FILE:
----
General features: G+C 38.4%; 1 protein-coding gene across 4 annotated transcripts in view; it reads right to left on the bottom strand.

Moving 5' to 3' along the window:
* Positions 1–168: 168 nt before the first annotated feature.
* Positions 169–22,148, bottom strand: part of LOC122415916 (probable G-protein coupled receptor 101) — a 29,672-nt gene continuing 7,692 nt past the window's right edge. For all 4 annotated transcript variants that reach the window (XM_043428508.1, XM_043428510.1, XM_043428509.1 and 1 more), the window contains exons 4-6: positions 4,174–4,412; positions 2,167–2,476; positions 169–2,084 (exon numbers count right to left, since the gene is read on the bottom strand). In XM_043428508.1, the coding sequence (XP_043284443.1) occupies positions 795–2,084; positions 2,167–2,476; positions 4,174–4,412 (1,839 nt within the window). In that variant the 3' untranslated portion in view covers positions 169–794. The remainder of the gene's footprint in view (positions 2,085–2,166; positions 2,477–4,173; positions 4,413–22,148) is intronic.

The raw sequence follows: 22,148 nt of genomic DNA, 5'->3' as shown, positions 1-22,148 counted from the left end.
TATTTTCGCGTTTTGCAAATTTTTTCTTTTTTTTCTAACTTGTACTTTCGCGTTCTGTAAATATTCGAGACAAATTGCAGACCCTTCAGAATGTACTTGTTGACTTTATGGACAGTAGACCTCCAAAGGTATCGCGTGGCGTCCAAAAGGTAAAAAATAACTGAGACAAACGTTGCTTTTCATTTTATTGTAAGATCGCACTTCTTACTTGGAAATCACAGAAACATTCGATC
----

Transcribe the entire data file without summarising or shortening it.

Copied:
General features: G+C 38.4%; 1 protein-coding gene across 4 annotated transcripts in view; it reads right to left on the bottom strand.

Moving 5' to 3' along the window:
* Positions 1–168: 168 nt before the first annotated feature.
* Positions 169–22,148, bottom strand: part of LOC122415916 (probable G-protein coupled receptor 101) — a 29,672-nt gene continuing 7,692 nt past the window's right edge. For all 4 annotated transcript variants that reach the window (XM_043428508.1, XM_043428510.1, XM_043428509.1 and 1 more), the window contains exons 4-6: positions 4,174–4,412; positions 2,167–2,476; positions 169–2,084 (exon numbers count right to left, since the gene is read on the bottom strand). In XM_043428508.1, the coding sequence (XP_043284443.1) occupies positions 795–2,084; positions 2,167–2,476; positions 4,174–4,412 (1,839 nt within the window). In that variant the 3' untranslated portion in view covers positions 169–794. The remainder of the gene's footprint in view (positions 2,085–2,166; positions 2,477–4,173; positions 4,413–22,148) is intronic.

The raw sequence follows: 22,148 nt of genomic DNA, 5'->3' as shown, positions 1-22,148 counted from the left end.
TATTTTCGCGTTTTGCAAATTTTTTCTTTTTTTTCTAACTTGTACTTTCGCGTTCTGTAAATATTCGAGACAAATTGCAGACCCTTCAGAATGTACTTGTTGACTTTATGGACAGTAGACCTCCAAAGGTATCGCGTGGCGTCCAAAAGGTAAAAAATAACTGAGACAAACGTTGCTTTTCATTTTATTGTAAGATCGCACTTCTTACTTGGAAATCACAGAAACATTCGATC